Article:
It was ten years ago this week, on September 18, 2002, that Campus Watch—a project of the Middle East Forum that reviews and critiques Middle East studies in North America with an aim to improving them—opened its doors. The response was instantaneous: the Middle East studies establishment, long unused to outside scrutiny, recoiled in horror at the prospect of accountability and proclaimed themselves martyrs. Declaring “solidarity” with eight academics Campus Watch (CW) had identified as apologists for Palestinian violence or militant Islam, over 100 faculty and graduate students, most from fields other than Middle East studies, requested to be listed on the CW website. Thus was born the “Solidarity with Apologists” list and more importantly, the preposterous conceit that outside criticism of academia is a form of “McCarthyist” censorship.
Such delusions continue to this day in the form of mischaracterizations, name-calling, smears, caricatures, and false claims of victimhood; indeed, CW now has a “Setting the Record Straight” section to respond to the deluge. Meanwhile, opponents refuse to treat seriously the five problems the CW mission statement sets out to address: analytical failures, the mixing of politics with scholarship, intolerance of alternative views, apologetics, and the abuse of power over students.
Nonetheless, they now know that their discipline’s long record of radicalism and indoctrination is well known off-campus to parents, students, legislators, and donors. Its sustained critique has put the Middle East studies establishment on the defensive in a way that almost certainly wouldn’t have been accomplished by more general critics of higher education, whose attention is spread across all disciplines as well as administrative matters and finances. Campus Watch’s relentlessness has proved a great asset.
One of the most significant indicators of CW’s impact is the backhanded endorsements from Middle East studies academics. Being cited on CW’s website has become a bragging rite, with University of California, Los Angeles history professor Gabriel Piterberg even claiming as much before it was true, while the specter of CW “spies” (that is, contributors who attend public lectures and write about them for CW) haunts lecture halls, leading professors and audience members alike to publicly reference CW in ominous terms. There’s also the possibility of being ridiculed in CW’s prominently displayed “Howler of the Month.”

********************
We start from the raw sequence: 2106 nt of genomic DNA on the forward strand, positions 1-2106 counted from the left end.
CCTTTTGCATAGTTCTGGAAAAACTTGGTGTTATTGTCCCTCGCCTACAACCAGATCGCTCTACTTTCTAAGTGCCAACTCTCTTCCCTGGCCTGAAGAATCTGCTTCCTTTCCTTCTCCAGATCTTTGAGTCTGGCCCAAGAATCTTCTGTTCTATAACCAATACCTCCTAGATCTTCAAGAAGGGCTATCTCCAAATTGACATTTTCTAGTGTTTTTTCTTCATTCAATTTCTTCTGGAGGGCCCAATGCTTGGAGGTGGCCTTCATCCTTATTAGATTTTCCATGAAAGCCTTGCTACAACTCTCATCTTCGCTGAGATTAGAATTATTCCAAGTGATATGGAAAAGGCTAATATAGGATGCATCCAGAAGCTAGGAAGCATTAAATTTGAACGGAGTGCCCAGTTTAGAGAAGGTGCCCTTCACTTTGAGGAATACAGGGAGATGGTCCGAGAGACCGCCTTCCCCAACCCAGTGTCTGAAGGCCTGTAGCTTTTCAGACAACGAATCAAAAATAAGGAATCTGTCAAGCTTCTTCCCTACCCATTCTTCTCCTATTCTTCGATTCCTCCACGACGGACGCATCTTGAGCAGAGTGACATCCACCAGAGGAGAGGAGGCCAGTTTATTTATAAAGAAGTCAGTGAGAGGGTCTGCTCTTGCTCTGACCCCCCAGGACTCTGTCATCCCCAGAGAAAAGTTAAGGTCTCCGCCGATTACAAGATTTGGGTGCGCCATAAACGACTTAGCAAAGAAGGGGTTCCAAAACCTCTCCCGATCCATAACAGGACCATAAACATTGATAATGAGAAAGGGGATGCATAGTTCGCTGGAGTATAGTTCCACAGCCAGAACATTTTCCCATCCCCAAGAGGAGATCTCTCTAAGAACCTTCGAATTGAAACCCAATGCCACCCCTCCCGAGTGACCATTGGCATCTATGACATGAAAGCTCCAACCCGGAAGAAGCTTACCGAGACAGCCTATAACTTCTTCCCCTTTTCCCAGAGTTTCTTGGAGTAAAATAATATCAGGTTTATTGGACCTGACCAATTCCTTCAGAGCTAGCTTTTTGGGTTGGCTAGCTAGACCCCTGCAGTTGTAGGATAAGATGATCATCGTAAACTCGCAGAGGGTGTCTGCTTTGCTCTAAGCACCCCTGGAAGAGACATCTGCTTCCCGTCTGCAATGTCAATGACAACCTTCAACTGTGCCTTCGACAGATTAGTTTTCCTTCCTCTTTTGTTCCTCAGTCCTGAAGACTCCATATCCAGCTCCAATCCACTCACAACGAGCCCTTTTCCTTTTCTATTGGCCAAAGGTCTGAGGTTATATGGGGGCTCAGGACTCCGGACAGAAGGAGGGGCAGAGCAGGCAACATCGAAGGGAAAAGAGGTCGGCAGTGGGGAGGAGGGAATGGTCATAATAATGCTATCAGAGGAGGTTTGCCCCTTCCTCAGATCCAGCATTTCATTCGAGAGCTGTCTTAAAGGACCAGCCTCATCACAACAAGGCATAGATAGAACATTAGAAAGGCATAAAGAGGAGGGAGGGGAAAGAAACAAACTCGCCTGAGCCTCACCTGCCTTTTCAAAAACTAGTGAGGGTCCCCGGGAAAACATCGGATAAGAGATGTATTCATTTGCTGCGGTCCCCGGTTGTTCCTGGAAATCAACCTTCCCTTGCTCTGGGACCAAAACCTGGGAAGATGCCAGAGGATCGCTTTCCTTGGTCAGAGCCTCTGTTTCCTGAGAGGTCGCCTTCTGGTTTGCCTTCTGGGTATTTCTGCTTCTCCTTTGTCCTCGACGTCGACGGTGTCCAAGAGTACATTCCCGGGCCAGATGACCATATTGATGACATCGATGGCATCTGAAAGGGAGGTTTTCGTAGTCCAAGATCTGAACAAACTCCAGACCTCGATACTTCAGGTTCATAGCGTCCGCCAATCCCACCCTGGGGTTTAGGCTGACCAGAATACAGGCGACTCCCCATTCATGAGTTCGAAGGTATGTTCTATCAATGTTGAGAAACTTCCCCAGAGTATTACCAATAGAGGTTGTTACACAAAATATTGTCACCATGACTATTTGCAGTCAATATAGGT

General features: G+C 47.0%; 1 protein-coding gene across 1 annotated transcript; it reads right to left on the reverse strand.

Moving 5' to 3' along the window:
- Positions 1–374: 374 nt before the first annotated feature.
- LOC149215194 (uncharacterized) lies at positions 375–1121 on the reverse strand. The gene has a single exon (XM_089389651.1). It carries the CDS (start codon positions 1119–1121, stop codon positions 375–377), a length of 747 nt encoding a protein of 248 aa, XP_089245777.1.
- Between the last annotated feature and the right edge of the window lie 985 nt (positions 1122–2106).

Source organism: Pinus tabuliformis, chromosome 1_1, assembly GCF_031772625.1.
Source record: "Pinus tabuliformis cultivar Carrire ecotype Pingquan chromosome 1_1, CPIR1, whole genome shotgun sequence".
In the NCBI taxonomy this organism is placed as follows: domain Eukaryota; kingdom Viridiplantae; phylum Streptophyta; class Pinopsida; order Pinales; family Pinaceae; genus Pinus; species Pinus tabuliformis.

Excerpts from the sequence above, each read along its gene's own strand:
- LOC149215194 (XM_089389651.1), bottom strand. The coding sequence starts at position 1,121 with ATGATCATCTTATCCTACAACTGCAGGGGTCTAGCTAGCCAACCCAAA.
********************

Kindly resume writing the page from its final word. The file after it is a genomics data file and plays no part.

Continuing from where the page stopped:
CW is certainly not alone in its efforts to challenge academia’s status quo, considering organizations such as the National Association of Scholars, the David Horowitz Freedom Center, and the Manhattan Institute, and books such as Middle East scholar Martin Kramer’s seminal Ivory Towers on Sand: The Failure of Middle Eastern Studies in America and president of Scholars for Peace in the Middle East (SPME)Richard Cravatts’s Genocidal Liberalism: The University’s Jihad Against Israel & Jews. Moreover, CW, building on the work of Stanley Kurtz and Martin Kramer to pass legislation that requires federally-funded Middle East centers to offer a diversity of opinion in their outreach activities, plans to bring those centers to account.
The stakes couldn’t be higher, for as we’ve seen time and time again, the advice of “experts” on the Middle East, both via policymakers and the media, has thwarted the nation’s understanding in the region. Whether it be the mistaken belief that the Muslim Brotherhood in Egypt has the capacity for moderation; that Israel is the root cause of instability in the region; that Iran and its proxy Hezbollahwill undertake honest negotiations;that Islamist Turkey and Tunisia are models of governance; that the rise of Islamism in the wake of the “Arab Spring” is negligible; or that “Islamophobia” is what’s ailing the Muslim world—all such misapprehensions can be traced back to the field of Middle East studies. And these are the people responsible for educating the next generation.
Despite this wealth of evidence, challenges remain in educating the public about the obvious and clear importance of Middle East studies to today’s world. Many either view it as an esoteric, difficult, and peculiar field or fail to understand the relationship between academe as an ideas generator whose bad advice is lapped up by the mainstream media, State Department, and other organs of government. Legacy media, largely hostile to critiques of higher education beyond complaints of rises in tuition rates, don’t appreciate critiques of their academic allies and often ignore the work of CW and most other reformist organizations or individuals.
Within academia itself, where career-tenured faculty rule, a generational shift must occur before longstanding reform can take place. On the occasion of CW’s fifth anniversary, Middle East Forum president and CW founder Daniel Pipes wrote the following:
It will take time, but there are grounds for optimism about Middle East studies, which underwent a seismic shift in the aftermath of the 9/11 atrocities. That event led to a surge in enrollments and attracted a new sort of student to the field, one less marginal politically and more publicly ambitious. As this post-9/11 cohort wends its way through the system, expect to see significant improvements.
Campus Watch will be there to welcome them. With luck, its mission will be accomplished, and it can then close its doors.
Five years later, CW is still open for business, demonstrating that much work remains to be done, but also that Campus Watch is a force to be reckoned with.
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